State Department cables and documents about Central America were censored in different ways for different people who requested them under the Freedom of Information Act (FOIA), according to a group organizing some of the papers.
Ruth Chojnacki, director of the Central America Papers Project, said the group's goal is to computer-organize tens of thousands of papers in private hands to make them available to journalists, libraries and historians for analysis of the U.S. role in the region.
She said another purpose of the project is to allow lawyers litigating for release of classified information to analyze the deletions the State Department makes and the exemptions it claims from FOIA regulations.
"Sometimes it seems as arbitrary as the difference from one classifier to the next," she said. "Some of it is bizarre." Chojnacki said different requests sometimes elicited different versions of the same document.
In cables from the field, she said, "the embassy is frequently pleading for action from the State Department . . . saying why aren't you doing something about this, we've told you and told you."
No one at the State Department keeps track of documents released, Chojnacki said. "When I went down there, they showed me boxes of stuff they'd Xeroxed for release and just dumped there, totally unorganized," she said.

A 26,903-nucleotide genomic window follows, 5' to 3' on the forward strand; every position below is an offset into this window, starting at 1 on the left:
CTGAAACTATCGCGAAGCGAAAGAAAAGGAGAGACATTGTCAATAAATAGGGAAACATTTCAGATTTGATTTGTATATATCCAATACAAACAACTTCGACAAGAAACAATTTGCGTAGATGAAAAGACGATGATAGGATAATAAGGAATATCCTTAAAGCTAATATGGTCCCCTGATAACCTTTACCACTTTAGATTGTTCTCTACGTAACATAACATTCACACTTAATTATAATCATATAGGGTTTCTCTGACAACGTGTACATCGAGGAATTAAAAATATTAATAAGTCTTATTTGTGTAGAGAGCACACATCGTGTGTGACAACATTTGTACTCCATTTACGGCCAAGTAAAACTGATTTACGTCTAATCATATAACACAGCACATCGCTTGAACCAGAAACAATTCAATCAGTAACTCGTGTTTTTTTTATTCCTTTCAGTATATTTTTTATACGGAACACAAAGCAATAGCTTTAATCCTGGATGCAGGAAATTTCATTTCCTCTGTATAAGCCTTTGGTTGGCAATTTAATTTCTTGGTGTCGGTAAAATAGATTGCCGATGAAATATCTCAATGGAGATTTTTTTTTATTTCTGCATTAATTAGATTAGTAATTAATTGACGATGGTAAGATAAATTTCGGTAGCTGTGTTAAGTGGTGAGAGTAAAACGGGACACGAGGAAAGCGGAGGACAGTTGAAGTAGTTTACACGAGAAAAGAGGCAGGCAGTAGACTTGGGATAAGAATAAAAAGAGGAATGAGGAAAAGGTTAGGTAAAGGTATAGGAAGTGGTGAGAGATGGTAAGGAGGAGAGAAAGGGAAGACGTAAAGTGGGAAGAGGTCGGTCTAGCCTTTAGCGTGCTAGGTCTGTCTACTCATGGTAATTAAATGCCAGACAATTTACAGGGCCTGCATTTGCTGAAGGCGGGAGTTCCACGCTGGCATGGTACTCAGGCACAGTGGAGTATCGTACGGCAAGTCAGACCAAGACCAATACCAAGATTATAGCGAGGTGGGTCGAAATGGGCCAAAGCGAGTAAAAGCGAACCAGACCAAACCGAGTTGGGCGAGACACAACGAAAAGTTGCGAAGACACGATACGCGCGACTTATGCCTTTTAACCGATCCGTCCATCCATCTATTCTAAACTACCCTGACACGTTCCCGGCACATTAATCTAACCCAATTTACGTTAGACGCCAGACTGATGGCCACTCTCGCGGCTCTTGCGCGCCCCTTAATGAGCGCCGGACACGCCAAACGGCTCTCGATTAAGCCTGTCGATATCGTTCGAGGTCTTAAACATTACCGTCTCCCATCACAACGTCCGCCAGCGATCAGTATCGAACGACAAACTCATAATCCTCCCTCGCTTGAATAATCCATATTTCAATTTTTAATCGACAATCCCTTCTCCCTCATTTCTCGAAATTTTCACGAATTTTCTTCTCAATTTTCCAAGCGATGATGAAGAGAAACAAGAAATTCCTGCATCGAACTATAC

Funded by a $20,000 grant from the J. Roderick MacArthur Foundation of Chicago and organized by the Fund for Free Expression, a nonprofit liberal research group in New York, the project hopes eventually to include more than 10,000 documents in its data base, Chojnacki said. About 1,000 documents have been coded and the project is short of funds, she said.
The project began with more than 1,000 documents from former New York Times reporter Raymond Bonner, who obtained them under the FOIA in connection with his book, "Weakness and Deceit: U.S. Policy and El Salvador," and who said in a speech that the papers should be organized for in-depth study by others. Rep. Jim Moody (D-Wis.) heard the speech and organized the project, said Chojnacki, a former Moody aide.
"I see this project as being especially important now, under this administration, because of its poor record of accessibility and reliability of information," Moody said. "We need stronger tools to counter the pablum we're given."